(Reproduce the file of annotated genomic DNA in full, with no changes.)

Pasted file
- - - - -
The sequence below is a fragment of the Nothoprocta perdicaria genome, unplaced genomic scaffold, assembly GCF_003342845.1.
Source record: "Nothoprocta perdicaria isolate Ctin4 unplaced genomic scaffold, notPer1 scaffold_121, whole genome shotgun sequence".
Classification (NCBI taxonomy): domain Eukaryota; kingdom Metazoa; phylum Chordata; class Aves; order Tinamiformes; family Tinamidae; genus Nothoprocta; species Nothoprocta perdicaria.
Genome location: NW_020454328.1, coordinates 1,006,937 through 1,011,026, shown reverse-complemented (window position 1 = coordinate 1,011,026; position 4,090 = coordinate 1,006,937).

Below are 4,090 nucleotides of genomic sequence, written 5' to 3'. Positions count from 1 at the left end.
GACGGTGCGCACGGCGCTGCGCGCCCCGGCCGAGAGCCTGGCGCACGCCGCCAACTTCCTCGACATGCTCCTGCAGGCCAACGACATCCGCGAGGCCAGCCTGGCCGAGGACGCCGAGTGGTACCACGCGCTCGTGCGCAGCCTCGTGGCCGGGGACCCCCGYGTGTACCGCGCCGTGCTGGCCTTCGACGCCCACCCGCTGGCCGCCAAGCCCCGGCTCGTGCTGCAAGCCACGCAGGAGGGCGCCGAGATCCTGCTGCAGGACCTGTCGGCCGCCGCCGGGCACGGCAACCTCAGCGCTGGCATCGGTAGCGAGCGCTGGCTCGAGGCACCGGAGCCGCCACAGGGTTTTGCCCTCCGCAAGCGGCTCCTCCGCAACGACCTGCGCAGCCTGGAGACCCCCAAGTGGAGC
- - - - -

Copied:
The sequence below is a fragment of the Nothoprocta perdicaria genome, unplaced genomic scaffold, assembly GCF_003342845.1.
Source record: "Nothoprocta perdicaria isolate Ctin4 unplaced genomic scaffold, notPer1 scaffold_121, whole genome shotgun sequence".
Classification (NCBI taxonomy): domain Eukaryota; kingdom Metazoa; phylum Chordata; class Aves; order Tinamiformes; family Tinamidae; genus Nothoprocta; species Nothoprocta perdicaria.
Genome location: NW_020454328.1, coordinates 1,006,937 through 1,011,026, shown reverse-complemented (window position 1 = coordinate 1,011,026; position 4,090 = coordinate 1,006,937).

Below are 4,090 nucleotides of genomic sequence, written 5' to 3'. Positions count from 1 at the left end.
GACGGTGCGCACGGCGCTGCGCGCCCCGGCCGAGAGCCTGGCGCACGCCGCCAACTTCCTCGACATGCTCCTGCAGGCCAACGACATCCGCGAGGCCAGCCTGGCCGAGGACGCCGAGTGGTACCACGCGCTCGTGCGCAGCCTCGTGGCCGGGGACCCCCGYGTGTACCGCGCCGTGCTGGCCTTCGACGCCCACCCGCTGGCCGCCAAGCCCCGGCTCGTGCTGCAAGCCACGCAGGAGGGCGCCGAGATCCTGCTGCAGGACCTGTCGGCCGCCGCCGGGCACGGCAACCTCAGCGCTGGCATCGGTAGCGAGCGCTGGCTCGAGGCACCGGAGCCGCCACAGGGTTTTGCCCTCCGCAAGCGGCTCCTCCGCAACGACCTGCGCAGCCTGGAGACCCCCAAGTGGAGC